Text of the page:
I came across this tidbit reading the news today. Sounds pretty scary, so I will rattle your cyber cages with it.
Pretty much every web browser in common use allows websites you visit to run programs written in Java. Most of these programs provide dynamic content and such, but some are malicious. Java contains a vulnerability called Zero Day that is apparently bad enough that Homeland Security recommends you disable Java in your web browser:
Java 7 Update 10 and earlier contain an unspecified vulnerability that can allow a remote, unauthenticated attacker to execute arbitrary code on a vulnerable system.
By convincing a user to visit a specially crafted HTML document, a remote attacker may be able to execute arbitrary code on a vulnerable system.
We are currently unaware of a practical solution to this problem. Please consider the following workarounds:
Disable Java in web browsers
Starting with Java 7 Update 10, it is possible to disable Java content in web browsers through the Java control panel applet. Please see the Java documentation for more details.
Note: Due to what appears to potentially be a bug in the Java installer, the Java Control Panel applet may be missing on some Windows systems. In such cases, the Java Control Panel applet may be launched by finding and executing javacpl.exe manually. This file is likely to be found in C:Program FilesJavajre7bin or C:Program Files (x86)Javajre7bin.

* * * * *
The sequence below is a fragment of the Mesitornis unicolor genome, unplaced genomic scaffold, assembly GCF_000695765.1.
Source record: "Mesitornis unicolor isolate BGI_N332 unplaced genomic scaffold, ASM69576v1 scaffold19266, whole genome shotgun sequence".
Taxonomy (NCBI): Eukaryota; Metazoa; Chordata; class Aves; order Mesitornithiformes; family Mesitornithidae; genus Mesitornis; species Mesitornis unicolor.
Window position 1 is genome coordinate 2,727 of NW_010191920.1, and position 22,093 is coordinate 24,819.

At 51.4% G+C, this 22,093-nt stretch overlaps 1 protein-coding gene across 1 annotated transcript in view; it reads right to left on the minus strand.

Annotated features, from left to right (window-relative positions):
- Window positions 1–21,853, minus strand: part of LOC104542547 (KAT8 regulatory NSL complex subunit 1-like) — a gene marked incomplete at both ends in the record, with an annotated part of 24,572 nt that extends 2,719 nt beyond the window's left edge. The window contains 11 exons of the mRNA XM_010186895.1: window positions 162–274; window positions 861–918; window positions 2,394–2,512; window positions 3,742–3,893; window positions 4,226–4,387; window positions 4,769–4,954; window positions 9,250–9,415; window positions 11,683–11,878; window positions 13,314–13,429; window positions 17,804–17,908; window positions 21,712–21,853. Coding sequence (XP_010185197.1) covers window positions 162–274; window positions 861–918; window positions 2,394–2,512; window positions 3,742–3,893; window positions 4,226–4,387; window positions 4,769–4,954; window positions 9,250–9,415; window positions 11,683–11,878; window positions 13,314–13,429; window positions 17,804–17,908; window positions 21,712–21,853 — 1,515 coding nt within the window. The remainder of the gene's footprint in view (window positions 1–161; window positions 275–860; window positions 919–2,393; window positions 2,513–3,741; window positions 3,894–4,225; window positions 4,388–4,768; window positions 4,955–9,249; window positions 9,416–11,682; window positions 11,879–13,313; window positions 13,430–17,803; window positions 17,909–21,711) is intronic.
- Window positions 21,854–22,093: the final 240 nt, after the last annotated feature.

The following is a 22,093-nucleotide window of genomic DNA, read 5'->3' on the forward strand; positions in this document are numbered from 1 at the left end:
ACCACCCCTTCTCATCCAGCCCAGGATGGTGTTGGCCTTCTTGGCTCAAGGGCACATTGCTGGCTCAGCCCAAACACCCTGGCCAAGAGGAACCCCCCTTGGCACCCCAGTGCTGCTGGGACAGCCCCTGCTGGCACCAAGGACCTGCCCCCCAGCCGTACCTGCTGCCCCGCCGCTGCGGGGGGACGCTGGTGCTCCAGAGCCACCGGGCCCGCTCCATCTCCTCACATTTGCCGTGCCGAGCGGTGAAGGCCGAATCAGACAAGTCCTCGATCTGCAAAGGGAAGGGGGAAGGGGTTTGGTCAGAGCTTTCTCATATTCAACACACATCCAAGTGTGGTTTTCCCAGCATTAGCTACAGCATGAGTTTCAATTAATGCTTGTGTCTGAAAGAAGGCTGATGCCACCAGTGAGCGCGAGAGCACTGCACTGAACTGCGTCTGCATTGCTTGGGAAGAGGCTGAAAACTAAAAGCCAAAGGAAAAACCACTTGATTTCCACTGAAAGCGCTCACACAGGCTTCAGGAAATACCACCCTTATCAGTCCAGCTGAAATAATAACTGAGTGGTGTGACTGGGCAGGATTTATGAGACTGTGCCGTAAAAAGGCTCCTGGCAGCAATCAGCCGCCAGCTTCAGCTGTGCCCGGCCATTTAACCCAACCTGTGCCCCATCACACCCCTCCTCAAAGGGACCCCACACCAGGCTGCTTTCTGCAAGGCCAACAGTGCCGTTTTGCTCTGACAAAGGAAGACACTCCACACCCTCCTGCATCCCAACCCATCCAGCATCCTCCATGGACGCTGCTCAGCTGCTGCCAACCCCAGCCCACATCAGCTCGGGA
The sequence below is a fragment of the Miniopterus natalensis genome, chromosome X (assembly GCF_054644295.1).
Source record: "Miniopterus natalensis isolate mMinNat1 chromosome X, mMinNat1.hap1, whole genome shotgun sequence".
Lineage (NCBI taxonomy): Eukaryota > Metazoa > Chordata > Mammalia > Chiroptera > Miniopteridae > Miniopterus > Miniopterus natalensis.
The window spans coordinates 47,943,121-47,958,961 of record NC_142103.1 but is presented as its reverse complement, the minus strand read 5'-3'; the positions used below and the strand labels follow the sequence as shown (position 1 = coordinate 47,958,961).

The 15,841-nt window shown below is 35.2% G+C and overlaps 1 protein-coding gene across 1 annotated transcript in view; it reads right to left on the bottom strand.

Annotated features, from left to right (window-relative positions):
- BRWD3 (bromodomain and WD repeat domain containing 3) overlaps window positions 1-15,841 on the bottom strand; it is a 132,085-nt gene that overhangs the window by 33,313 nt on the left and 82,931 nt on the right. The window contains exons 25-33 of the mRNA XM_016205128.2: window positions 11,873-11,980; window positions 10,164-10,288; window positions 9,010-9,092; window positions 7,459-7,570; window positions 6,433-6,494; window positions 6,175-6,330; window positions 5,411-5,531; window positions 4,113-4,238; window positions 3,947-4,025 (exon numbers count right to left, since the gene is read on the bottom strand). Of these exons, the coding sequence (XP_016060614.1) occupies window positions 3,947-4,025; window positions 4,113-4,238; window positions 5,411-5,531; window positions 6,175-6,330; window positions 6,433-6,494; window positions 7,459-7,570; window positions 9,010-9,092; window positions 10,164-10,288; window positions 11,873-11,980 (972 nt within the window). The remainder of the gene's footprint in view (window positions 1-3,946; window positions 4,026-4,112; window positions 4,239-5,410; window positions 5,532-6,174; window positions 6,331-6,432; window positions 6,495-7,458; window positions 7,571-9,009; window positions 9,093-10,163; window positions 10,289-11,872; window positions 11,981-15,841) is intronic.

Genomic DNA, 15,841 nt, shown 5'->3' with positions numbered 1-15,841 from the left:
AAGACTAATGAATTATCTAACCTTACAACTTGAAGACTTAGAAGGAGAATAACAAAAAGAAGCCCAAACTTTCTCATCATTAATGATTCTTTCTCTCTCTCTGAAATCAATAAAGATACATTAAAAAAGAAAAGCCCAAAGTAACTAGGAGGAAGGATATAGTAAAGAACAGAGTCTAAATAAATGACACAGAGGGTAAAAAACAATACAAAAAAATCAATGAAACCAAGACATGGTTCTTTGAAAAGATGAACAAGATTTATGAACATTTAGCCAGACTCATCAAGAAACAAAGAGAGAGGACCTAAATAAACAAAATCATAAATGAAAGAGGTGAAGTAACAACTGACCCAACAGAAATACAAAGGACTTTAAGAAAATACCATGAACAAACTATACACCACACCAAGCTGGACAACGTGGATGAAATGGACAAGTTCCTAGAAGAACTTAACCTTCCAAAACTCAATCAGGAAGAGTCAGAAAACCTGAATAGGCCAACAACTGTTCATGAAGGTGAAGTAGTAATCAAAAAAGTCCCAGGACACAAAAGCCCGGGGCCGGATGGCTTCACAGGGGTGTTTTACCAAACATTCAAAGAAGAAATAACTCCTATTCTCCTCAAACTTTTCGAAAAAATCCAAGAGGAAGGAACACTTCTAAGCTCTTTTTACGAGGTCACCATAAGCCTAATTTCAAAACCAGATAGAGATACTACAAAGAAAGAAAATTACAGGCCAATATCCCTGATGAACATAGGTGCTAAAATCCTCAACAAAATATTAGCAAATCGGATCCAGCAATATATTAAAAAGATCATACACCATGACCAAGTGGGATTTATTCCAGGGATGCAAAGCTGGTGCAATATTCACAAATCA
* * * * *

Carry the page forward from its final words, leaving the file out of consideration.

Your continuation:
Also note that we have encountered situations where Java will crash if it has been disabled in the web browser as described above and then subsequently re-enabled. Reinstalling Java appears to correct this situation.
I found this info through a ZDNet article.
If you’re using Firefox on windows, you can go to the Tools->Add-Ons menu. I’ve disabled Java in the Extensions and Plug-Ins. If you use IE, you’ll have to go to the control panel and disable it through the Java console there.
If somebody finds out that my follicles are aflame, I will delete this post and get back to laughing.
I’m gonna call out to JanF and Chris Blask, both of whom know more about this stuff than do I.